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Displaying posts in the category: How to

Using an autocollimator to align 4f systems

Posted by , on 29 June 2022

Graeme Johnstone, Brian Patton, Department of Physics and SUPA, University of Strathclyde, Glasgow G4 0NG, United Kingdom Modern microscope systems comprise many optical elements with precise alignment tolerances. As such, as the complexity of the system increases, the challenge to align them rapidly becomes a major hurdle to implementing home-built designs. One recurring problem is

If you can detect it, you can track it - recent TrackMate developments

Posted by , on 17 February 2022

TrackMate is your buddy for your everyday tracking  TrackMate (Tinevez et al., 2017) is an open-source Fiji plugin initially made for tracking single particles imaged with fluorescence microscopes. It has now been updated to include a collection of new detectors and direct implementation of deep-learning models (Ershov, Phan, Pylvänäinen, Rigaud et al., 2021). In addition

Protein micropatterning: beauty standards in cell culture

Posted by , on 16 February 2022

When imaging cells grown on a flat substrate, such as a glass coverslip, we quickly admire the diversity of morphologies different cells can take on. Some cells, such as COS7, will take on a flat “pancake”-like shape, which makes it easy to image its organellar structure in a 2D plane. On the other hand, a

Janelia+EMBL BioImaging Seminar Series: How We Started a Successful Seminar Series during the Pandemic

Posted by , on 25 January 2022

How we started a global BioImaging seminar series in the middle of a global pandemic...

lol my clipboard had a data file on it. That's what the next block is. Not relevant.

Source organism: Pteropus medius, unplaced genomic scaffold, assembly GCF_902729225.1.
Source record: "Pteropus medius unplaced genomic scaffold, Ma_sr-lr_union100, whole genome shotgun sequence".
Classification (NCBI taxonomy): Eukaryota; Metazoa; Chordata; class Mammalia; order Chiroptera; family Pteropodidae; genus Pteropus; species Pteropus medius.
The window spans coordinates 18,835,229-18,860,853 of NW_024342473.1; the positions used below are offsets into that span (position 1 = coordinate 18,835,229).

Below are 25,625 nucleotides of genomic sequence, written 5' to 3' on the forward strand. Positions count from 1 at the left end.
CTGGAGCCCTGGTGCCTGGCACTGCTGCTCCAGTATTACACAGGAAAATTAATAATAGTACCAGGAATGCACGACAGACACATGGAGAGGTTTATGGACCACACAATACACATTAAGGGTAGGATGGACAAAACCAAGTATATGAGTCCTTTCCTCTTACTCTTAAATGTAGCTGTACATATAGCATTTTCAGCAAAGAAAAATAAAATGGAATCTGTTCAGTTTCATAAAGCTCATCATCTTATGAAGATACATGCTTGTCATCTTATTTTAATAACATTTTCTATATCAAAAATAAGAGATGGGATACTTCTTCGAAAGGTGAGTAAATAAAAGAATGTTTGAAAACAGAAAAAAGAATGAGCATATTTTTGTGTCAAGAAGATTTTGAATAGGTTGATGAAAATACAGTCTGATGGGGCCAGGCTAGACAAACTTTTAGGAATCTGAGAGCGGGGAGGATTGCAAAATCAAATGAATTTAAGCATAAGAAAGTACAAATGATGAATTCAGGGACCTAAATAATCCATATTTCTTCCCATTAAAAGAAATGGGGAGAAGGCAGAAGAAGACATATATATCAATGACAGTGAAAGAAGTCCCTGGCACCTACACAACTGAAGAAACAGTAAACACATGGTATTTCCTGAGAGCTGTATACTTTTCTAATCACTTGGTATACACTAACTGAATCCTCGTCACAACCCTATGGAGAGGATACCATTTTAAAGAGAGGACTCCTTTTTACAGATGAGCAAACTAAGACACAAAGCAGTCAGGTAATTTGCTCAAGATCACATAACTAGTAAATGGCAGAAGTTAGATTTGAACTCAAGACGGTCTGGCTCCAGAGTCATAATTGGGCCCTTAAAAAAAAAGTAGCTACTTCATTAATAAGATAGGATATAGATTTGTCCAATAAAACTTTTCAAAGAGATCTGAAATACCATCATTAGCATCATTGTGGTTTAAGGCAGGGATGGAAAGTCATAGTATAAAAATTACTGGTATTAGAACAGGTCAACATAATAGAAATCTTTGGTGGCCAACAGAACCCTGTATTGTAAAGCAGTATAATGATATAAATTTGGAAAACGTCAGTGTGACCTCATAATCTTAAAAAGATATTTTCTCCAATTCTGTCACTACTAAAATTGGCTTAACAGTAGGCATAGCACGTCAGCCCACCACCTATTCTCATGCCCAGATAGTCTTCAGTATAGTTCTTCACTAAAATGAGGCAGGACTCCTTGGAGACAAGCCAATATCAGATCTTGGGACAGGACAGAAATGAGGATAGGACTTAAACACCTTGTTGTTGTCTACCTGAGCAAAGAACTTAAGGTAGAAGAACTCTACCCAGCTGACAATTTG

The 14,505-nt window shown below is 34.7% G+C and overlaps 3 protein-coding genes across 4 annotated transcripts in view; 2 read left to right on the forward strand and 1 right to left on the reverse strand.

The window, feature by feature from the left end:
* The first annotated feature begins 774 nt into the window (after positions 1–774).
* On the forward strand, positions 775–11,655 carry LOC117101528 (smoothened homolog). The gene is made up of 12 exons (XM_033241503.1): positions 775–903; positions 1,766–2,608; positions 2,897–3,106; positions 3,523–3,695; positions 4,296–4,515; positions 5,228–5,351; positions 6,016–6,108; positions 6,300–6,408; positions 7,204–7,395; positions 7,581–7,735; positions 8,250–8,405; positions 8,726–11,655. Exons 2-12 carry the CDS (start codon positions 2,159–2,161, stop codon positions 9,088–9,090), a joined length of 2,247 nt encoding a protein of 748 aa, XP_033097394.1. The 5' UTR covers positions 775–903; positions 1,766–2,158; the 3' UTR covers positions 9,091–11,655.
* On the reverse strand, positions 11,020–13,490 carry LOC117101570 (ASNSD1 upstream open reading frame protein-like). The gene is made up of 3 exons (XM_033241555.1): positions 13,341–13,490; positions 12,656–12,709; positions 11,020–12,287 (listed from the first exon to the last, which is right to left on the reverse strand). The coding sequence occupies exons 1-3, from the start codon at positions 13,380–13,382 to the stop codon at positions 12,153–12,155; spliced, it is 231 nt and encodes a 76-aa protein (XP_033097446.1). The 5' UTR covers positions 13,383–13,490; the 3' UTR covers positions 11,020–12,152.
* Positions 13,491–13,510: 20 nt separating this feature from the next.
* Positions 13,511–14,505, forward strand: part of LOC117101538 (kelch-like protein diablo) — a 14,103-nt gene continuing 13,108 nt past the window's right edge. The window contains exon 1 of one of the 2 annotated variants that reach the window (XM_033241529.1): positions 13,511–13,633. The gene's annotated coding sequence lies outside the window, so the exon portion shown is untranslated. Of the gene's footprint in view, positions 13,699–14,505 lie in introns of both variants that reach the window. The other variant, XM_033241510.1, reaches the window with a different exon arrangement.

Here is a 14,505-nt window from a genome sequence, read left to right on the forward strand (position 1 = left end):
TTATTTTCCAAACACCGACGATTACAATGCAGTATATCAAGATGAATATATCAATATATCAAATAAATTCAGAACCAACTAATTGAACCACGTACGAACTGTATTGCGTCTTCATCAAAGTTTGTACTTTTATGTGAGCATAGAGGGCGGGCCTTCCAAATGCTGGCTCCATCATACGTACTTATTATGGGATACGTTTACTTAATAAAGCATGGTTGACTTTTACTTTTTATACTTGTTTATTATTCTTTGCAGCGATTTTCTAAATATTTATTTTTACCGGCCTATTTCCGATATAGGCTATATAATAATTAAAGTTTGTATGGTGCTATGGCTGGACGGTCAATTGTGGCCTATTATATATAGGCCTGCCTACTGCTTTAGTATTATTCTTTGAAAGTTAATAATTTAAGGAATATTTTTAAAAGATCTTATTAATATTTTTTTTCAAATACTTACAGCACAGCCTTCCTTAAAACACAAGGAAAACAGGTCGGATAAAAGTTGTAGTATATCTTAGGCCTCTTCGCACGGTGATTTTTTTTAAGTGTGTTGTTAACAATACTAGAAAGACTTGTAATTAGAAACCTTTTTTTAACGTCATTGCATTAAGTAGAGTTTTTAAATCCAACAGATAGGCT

Behind the Screen - behind the scenes of setting up a dynamic screening platform

Posted by , on 22 November 2021

The Cell Biophysics lab has focused on FRET (Forster Resonance Energy Transfer) as it is a powerful technique to investigate dynamic protein-protein interactions, along with studying almost every aspect of cellular signaling with biosensors. FRET is detected either by ratioing the  intensities of the FRET donor and acceptor,  or by FLIM (Fluorescence Lifetime Imaging ;

PUMA Open Source Multimodality 3D Printed Microscope

Posted by , on 26 October 2021

PUMA is an advanced direct vision 3D printed multimodality microscopy system with fluorescence ,phase contrast, Köhler illumination and augmented reality functions - and more.

Using Nile Blue and Nile Red to visualise the presence of lipids in cryosectioned tissues

Posted by , on 14 September 2021

Lipids are crucial elements of mammalian (and non-mammalian) cell biology and yet lipids are challenging to visualise in situ. In comparison to proteins, which we can generate antibodies for, or carbohydrates, some of which we can detect using fluorescent lectins, there are relatively few lipid-specific fluorescent probes. Many lipids are highly conserved across species making

Temperature control in light microscopy – challenges and solutions

Sponsored by Interherence, on 9 September 2021

We describe common challenges that researchers face when trying to precisely control the temperature of the sample they are imaging. We aim to show that thermal control in high sensitivity microscopy is not trivial if you care about temperature directly in the field of view of the microscope (which you should). We hope to persuade

Collaborative bio-image analysis script editing with git

Posted by , on 4 September 2021

TL;DR: I’m a computer scientist who often collaborates with biologists on bio-image analysis scripts. We are using more and more git, a version control program, for working on code collaboratively. When using git, we speak about repositories, commits and pushing to the origin. We also make forks, send pull-requests and merge code. This blog post

Considerations for expression of fluorescent proteins and imaging in mammalian cells

Posted by , on 7 July 2021

Introduction to fluorescent proteins  Fluorescent proteins have the property of absorbing light at one wavelength and emit light in a longer wavelength. These proteins were observed first in bioluminescent organisms known to humanity for centuries. We can find examples of light-emitting organisms in multiple taxa: from single cell organisms like bacteria, to vertebrates like fish.